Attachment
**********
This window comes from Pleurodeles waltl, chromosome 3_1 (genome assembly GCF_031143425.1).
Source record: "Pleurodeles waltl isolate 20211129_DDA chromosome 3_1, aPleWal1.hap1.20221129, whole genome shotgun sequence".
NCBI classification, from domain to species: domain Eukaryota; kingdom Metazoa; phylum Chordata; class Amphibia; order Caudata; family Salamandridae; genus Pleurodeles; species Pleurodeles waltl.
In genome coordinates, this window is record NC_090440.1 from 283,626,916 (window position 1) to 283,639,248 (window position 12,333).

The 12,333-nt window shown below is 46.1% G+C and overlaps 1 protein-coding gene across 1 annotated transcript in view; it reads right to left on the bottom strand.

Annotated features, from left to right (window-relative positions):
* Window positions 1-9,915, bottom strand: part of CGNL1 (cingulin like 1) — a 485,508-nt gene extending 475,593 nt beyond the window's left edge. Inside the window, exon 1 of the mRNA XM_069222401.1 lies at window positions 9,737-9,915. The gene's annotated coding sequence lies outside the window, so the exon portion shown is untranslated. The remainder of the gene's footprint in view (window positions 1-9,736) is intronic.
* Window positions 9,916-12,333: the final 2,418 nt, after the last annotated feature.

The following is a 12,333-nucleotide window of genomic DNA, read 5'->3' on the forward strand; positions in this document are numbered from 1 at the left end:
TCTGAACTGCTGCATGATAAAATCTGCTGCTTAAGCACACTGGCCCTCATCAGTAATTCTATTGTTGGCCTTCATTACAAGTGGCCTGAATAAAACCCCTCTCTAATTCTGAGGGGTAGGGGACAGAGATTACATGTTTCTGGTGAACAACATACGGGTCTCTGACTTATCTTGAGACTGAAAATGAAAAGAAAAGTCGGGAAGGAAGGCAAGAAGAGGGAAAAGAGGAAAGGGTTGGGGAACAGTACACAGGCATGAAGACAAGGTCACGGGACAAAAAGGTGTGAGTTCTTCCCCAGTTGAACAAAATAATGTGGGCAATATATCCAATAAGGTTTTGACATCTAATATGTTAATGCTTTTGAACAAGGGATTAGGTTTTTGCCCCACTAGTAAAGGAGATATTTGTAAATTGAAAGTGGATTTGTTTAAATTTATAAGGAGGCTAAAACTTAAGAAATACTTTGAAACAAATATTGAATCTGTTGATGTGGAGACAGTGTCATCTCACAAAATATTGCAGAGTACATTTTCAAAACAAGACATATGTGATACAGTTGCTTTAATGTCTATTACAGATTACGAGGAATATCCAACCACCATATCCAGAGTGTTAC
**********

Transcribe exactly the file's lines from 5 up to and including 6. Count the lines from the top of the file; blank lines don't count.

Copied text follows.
The 12,333-nt window shown below is 46.1% G+C and overlaps 1 protein-coding gene across 1 annotated transcript in view; it reads right to left on the bottom strand.

Annotated features, from left to right (window-relative positions):